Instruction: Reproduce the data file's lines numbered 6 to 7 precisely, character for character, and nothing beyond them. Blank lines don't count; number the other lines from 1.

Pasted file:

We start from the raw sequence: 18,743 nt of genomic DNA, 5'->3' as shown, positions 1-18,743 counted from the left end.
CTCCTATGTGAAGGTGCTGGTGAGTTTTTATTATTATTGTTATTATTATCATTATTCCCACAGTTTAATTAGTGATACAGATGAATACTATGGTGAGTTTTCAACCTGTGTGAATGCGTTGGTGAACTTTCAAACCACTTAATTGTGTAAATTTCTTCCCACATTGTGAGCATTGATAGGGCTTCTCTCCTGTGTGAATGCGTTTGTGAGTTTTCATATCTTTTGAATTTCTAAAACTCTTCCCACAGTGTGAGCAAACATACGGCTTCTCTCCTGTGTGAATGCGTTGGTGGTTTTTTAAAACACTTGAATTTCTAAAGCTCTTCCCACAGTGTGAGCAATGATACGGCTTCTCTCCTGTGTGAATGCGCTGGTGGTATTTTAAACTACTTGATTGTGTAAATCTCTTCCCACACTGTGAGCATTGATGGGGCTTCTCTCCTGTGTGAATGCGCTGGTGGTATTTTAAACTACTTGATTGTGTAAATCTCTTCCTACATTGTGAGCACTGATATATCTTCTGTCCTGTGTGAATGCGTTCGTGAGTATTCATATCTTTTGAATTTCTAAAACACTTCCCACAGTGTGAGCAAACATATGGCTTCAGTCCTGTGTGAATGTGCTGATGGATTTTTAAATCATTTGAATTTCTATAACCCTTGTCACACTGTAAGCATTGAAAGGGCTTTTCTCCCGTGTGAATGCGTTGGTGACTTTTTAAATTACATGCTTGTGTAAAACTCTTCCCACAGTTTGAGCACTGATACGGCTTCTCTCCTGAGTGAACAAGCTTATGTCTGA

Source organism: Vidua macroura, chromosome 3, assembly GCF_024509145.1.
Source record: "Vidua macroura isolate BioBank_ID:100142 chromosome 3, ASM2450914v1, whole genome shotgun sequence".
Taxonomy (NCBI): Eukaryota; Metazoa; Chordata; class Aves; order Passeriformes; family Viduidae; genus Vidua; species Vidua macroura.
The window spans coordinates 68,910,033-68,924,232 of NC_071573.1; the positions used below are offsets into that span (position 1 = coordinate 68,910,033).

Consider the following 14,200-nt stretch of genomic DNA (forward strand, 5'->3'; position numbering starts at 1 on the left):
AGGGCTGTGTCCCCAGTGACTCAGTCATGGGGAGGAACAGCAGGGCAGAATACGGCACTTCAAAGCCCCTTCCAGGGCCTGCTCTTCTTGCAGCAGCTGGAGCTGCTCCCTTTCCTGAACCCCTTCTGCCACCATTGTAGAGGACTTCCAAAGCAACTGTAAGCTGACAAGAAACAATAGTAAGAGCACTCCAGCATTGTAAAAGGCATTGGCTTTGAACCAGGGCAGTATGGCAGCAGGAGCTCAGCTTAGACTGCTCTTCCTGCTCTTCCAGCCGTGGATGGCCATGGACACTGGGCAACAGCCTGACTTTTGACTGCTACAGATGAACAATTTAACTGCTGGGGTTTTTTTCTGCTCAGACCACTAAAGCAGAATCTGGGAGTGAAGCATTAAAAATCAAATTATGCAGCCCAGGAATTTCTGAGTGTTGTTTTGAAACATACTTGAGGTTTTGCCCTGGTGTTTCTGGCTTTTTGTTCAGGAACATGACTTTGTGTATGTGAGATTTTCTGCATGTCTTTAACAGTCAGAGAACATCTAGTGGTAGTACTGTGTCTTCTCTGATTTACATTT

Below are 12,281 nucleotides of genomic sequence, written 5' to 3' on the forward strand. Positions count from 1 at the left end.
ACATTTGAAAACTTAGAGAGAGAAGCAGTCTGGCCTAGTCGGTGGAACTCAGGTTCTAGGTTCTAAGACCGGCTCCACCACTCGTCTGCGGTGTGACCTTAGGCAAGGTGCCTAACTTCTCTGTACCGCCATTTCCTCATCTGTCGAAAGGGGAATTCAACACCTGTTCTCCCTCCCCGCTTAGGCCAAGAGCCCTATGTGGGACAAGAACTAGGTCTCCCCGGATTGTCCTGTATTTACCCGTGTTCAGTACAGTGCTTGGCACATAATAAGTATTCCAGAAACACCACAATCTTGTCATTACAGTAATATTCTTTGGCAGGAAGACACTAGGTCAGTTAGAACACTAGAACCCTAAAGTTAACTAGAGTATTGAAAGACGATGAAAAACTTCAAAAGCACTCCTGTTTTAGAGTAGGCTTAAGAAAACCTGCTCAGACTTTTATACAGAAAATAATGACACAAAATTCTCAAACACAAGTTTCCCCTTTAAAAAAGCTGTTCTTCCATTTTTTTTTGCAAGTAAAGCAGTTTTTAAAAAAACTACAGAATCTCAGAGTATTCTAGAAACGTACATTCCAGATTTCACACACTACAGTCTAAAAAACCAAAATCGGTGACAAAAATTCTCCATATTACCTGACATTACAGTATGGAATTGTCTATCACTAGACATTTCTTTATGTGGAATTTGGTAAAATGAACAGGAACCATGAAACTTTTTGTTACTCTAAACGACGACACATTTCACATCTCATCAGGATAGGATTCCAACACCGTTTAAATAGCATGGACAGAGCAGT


The window spans coordinates 68,910,033-68,924,232 of NC_071573.1; the positions used below are offsets into that span (position 1 = coordinate 68,910,033).

Consider the following 14,200-nt stretch of genomic DNA (forward strand, 5'->3'; position numbering starts at 1 on the left):